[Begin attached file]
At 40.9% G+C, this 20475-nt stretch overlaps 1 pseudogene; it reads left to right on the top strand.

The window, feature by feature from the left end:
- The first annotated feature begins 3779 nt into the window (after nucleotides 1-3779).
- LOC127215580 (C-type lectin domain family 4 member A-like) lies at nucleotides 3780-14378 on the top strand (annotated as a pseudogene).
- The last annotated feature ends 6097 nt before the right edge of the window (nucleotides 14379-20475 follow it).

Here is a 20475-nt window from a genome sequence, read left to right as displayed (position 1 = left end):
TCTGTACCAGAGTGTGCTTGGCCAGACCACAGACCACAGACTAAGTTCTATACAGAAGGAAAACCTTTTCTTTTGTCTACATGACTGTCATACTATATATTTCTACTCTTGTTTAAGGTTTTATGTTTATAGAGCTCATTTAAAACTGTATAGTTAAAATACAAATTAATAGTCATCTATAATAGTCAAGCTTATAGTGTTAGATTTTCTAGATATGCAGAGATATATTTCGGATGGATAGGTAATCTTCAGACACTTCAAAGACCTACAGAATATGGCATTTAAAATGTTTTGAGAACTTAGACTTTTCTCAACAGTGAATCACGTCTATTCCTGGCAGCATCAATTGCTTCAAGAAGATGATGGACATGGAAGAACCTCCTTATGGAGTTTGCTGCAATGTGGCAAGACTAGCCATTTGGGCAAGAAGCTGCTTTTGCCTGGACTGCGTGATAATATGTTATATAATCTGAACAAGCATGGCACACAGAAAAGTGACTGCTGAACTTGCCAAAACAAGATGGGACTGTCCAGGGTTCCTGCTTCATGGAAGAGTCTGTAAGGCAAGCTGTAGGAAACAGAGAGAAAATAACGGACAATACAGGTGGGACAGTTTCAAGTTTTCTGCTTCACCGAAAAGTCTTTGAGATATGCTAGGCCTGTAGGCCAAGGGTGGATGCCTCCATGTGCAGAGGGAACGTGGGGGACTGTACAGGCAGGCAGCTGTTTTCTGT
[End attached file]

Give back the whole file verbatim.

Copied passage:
At 40.9% G+C, this 20475-nt stretch overlaps 1 pseudogene; it reads left to right on the top strand.

The window, feature by feature from the left end:
- The first annotated feature begins 3779 nt into the window (after nucleotides 1-3779).
- LOC127215580 (C-type lectin domain family 4 member A-like) lies at nucleotides 3780-14378 on the top strand (annotated as a pseudogene).
- The last annotated feature ends 6097 nt before the right edge of the window (nucleotides 14379-20475 follow it).

Here is a 20475-nt window from a genome sequence, read left to right as displayed (position 1 = left end):
TCTGTACCAGAGTGTGCTTGGCCAGACCACAGACCACAGACTAAGTTCTATACAGAAGGAAAACCTTTTCTTTTGTCTACATGACTGTCATACTATATATTTCTACTCTTGTTTAAGGTTTTATGTTTATAGAGCTCATTTAAAACTGTATAGTTAAAATACAAATTAATAGTCATCTATAATAGTCAAGCTTATAGTGTTAGATTTTCTAGATATGCAGAGATATATTTCGGATGGATAGGTAATCTTCAGACACTTCAAAGACCTACAGAATATGGCATTTAAAATGTTTTGAGAACTTAGACTTTTCTCAACAGTGAATCACGTCTATTCCTGGCAGCATCAATTGCTTCAAGAAGATGATGGACATGGAAGAACCTCCTTATGGAGTTTGCTGCAATGTGGCAAGACTAGCCATTTGGGCAAGAAGCTGCTTTTGCCTGGACTGCGTGATAATATGTTATATAATCTGAACAAGCATGGCACACAGAAAAGTGACTGCTGAACTTGCCAAAACAAGATGGGACTGTCCAGGGTTCCTGCTTCATGGAAGAGTCTGTAAGGCAAGCTGTAGGAAACAGAGAGAAAATAACGGACAATACAGGTGGGACAGTTTCAAGTTTTCTGCTTCACCGAAAAGTCTTTGAGATATGCTAGGCCTGTAGGCCAAGGGTGGATGCCTCCATGTGCAGAGGGAACGTGGGGGACTGTACAGGCAGGCAGCTGTTTTCTGT